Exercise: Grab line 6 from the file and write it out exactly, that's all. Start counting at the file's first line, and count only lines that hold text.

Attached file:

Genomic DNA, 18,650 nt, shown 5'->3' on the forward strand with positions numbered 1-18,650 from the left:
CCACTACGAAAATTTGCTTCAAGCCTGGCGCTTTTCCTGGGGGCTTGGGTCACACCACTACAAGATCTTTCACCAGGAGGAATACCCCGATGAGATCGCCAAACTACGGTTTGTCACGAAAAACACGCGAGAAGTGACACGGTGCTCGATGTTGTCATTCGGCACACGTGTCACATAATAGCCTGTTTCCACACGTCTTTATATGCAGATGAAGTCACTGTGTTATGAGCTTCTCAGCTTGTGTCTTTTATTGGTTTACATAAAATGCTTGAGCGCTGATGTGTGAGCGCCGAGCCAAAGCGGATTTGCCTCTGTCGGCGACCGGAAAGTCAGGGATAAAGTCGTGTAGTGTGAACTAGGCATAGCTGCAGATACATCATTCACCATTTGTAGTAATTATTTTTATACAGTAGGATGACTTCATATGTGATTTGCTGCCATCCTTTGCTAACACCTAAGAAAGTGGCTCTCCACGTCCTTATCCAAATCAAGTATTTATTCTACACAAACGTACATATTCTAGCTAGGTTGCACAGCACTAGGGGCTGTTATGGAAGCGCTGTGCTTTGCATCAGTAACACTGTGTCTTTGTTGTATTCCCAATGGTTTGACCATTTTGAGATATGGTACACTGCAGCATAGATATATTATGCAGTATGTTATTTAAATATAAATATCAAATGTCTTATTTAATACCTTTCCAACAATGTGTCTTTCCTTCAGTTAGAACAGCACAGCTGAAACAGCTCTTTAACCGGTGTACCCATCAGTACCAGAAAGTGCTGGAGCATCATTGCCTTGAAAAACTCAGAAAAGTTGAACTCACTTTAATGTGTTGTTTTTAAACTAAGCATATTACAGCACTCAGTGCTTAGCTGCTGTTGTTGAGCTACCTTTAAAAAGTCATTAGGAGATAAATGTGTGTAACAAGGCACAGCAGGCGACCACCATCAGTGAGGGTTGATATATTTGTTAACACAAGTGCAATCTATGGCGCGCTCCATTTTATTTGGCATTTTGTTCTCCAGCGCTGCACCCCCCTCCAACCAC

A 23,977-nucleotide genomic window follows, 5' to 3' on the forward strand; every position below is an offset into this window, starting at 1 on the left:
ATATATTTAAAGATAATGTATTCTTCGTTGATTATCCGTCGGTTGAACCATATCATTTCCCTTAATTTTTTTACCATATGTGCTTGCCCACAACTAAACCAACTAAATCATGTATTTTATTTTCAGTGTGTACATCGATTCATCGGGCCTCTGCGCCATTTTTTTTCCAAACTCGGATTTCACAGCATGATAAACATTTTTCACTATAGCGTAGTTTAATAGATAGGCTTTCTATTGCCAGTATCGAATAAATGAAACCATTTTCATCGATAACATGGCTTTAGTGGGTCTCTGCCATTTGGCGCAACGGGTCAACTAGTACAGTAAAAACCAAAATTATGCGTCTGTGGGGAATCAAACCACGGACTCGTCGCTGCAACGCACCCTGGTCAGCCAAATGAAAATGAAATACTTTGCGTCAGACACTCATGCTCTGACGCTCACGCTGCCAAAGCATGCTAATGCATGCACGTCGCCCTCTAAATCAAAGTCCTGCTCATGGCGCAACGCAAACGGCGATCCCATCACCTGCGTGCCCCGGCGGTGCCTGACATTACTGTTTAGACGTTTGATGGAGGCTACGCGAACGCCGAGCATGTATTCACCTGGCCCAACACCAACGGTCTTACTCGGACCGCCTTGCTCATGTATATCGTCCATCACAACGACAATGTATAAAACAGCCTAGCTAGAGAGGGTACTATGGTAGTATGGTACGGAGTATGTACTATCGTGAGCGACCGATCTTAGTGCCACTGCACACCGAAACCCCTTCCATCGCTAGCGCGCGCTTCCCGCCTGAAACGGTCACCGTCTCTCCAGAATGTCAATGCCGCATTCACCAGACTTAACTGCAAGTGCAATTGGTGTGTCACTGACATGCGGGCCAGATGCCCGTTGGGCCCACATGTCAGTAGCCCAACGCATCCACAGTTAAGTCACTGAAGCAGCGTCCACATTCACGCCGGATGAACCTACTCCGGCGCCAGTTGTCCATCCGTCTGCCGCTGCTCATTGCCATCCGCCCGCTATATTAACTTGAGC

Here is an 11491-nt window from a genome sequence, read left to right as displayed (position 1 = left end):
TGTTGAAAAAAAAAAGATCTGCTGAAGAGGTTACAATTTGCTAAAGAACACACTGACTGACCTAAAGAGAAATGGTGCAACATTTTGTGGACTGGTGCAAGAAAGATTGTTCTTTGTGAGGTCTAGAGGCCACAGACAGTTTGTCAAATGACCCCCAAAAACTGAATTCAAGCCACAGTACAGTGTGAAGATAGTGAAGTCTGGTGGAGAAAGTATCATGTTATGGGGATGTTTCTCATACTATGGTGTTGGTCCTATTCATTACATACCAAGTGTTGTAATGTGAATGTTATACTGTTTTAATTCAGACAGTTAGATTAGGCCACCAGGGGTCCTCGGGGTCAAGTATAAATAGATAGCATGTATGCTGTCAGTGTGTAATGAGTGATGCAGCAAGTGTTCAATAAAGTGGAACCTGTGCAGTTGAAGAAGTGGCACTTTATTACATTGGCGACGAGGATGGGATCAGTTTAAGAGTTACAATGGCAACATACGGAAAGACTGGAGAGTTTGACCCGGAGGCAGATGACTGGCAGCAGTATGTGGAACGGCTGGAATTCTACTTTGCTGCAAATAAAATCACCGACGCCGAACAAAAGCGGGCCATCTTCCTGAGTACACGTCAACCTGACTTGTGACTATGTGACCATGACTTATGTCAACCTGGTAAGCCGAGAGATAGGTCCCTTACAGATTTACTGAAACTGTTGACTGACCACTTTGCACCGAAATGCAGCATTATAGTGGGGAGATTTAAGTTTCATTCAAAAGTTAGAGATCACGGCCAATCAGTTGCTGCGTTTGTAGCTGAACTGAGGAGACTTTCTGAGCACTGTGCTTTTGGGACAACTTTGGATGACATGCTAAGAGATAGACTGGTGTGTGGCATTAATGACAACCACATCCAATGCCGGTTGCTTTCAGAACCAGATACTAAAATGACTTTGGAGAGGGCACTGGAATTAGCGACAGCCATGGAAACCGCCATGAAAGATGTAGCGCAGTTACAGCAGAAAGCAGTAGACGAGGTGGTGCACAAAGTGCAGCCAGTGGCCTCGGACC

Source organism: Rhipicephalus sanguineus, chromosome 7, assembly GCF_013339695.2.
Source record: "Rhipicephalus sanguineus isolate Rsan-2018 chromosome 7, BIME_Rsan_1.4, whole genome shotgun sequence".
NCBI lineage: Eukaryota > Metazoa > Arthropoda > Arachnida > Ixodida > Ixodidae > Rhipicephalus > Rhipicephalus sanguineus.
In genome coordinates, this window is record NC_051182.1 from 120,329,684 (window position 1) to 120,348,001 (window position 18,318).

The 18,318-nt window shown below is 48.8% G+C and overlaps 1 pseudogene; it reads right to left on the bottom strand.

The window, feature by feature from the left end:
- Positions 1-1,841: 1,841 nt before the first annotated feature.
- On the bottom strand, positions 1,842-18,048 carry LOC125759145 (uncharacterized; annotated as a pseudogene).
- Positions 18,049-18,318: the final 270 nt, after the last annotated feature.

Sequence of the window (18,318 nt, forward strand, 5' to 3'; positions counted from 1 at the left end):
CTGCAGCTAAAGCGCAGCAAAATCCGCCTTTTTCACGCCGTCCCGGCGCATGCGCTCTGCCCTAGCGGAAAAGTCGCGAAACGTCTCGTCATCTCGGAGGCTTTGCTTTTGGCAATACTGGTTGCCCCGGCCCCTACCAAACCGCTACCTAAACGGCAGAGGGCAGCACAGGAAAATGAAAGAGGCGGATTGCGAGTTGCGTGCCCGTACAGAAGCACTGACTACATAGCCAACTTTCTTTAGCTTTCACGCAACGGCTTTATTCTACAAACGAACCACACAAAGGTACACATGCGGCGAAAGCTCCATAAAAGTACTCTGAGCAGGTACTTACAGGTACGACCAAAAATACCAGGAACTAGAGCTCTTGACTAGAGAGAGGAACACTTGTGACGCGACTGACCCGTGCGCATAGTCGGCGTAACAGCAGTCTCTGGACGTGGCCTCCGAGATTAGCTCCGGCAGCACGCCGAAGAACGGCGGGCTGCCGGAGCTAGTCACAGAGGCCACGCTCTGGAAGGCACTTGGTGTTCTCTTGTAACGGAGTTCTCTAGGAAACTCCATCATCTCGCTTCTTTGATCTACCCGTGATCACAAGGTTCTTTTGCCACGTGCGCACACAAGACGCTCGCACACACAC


TGTTGAAAAAAAAAAGATCTGCTGAAGAGGTTACAATTTGCTAAAGAACACACTGACTGACCTAAAGAGAAATGGTGCAACATTTTGTGGACTGGTGCAAGAAAGATTGTTCTTTGTGAGGTCTAGAGGCCACAGACAGTTTGTCAAATGACCCCCAAAAACTGAATTCAAGCCACAGTACAGTGTGAAGATAGTGAAGTCTGGTGGAGAAAGTATCATGTTATGGGGATGTTTCTCATACTATGGTGTTGGTCCTATTCATTACATACCAAGTGTTGTAATGTGAATGTTATACTGTTTTAATTCAGACAGTTAGATTAGGCCACCAGGGGTCCTCGGGGTCAAGTATAAATAGATAGCATGTATGCTGTCAGTGTGTAATGAGTGATGCAGCAAGTGTTCAATAAAGTGGAACCTGTGCAGTTGAAGAAGTGGCACTTTATTACATTGGCGACGAGGATGGGATCAGTTTAAGAGTTACAATGGCAACATACGGAAAGACTGGAGAGTTTGACCCGGAGGCAGATGACTGGCAGCAGTATGTGGAACGGCTGGAATTCTACTTTGCTGCAAATAAAATCACCGACGCCGAACAAAAGCGGGCCATCTTCCTGAGTACACGTCAACCTGACTTGTGACTATGTGACCATGACTTATGTCAACCTGGTAAGCCGAGAGATAGGTCCCTTACAGATTTACTGAAACTGTTGACTGACCACTTTGCACCGAAATGCAGCATTATAGTGGGGAGATTTAAGTTTCATTCAAAAGTTAGAGATCACGGCCAATCAGTTGCTGCGTTTGTAGCTGAACTGAGGAGACTTTCTGAGCACTGTGCTTTTGGGACAACTTTGGATGACATGCTAAGAGATAGACTGGTGTGTGGCATTAATGACAACCACATCCAATGCCGGTTGCTTTCAGAACCAGATACTAAAATGACTTTGGAGAGGGCACTGGAATTAGCGACAGCCATGGAAACCGCCATGAAAGATGTAGCGCAGTTACAGCAGAAAGCAGTAGACGAGGTGGTGCACAAAGTGCAGCCAGTGGCCTCGGACC